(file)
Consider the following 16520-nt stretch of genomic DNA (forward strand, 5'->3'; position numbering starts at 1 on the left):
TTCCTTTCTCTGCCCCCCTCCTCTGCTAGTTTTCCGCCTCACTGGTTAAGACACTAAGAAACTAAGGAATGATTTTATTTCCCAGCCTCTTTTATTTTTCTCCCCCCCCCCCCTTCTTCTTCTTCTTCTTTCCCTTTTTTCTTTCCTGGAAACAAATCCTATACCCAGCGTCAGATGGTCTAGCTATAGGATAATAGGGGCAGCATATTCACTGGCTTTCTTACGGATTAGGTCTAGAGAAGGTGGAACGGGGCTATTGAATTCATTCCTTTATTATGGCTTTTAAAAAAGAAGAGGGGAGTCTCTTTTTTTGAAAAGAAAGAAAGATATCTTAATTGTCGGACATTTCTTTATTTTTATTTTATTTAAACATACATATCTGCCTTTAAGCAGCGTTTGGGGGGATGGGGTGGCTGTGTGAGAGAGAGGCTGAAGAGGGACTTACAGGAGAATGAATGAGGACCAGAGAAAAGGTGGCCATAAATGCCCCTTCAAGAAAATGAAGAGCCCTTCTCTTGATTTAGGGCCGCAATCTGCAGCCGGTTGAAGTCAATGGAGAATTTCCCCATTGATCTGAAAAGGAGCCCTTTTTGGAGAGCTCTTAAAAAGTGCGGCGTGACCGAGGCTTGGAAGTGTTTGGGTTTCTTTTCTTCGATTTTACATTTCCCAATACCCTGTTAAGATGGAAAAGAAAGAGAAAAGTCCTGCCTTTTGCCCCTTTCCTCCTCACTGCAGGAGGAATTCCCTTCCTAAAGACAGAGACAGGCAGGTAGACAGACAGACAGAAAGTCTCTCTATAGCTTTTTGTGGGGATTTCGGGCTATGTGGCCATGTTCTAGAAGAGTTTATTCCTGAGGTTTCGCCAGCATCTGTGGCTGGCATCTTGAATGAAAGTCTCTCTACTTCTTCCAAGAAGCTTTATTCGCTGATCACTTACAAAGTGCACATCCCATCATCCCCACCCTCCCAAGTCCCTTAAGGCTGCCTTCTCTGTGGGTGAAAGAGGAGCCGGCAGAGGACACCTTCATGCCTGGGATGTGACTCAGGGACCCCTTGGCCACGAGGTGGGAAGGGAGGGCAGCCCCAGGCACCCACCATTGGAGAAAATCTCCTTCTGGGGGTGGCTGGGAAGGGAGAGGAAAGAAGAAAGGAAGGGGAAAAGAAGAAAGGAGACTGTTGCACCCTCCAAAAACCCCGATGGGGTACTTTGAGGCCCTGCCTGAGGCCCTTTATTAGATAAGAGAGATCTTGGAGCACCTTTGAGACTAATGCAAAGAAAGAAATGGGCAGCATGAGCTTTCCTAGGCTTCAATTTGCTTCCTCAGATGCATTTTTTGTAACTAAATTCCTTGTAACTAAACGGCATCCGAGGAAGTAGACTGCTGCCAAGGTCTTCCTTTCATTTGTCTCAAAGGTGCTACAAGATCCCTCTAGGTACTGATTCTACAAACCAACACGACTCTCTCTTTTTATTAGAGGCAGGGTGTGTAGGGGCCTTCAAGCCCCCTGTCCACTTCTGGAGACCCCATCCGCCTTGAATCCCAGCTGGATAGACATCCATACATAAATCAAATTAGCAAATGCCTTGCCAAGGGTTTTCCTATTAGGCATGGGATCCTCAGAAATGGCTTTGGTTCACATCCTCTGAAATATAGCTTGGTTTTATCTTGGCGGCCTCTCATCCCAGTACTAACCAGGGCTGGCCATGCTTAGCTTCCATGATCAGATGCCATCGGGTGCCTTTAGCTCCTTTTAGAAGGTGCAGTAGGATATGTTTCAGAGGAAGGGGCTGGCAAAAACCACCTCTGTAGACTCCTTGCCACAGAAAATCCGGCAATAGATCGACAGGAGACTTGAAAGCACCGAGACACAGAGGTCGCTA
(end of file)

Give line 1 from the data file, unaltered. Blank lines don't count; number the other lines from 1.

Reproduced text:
Consider the following 16520-nt stretch of genomic DNA (forward strand, 5'->3'; position numbering starts at 1 on the left):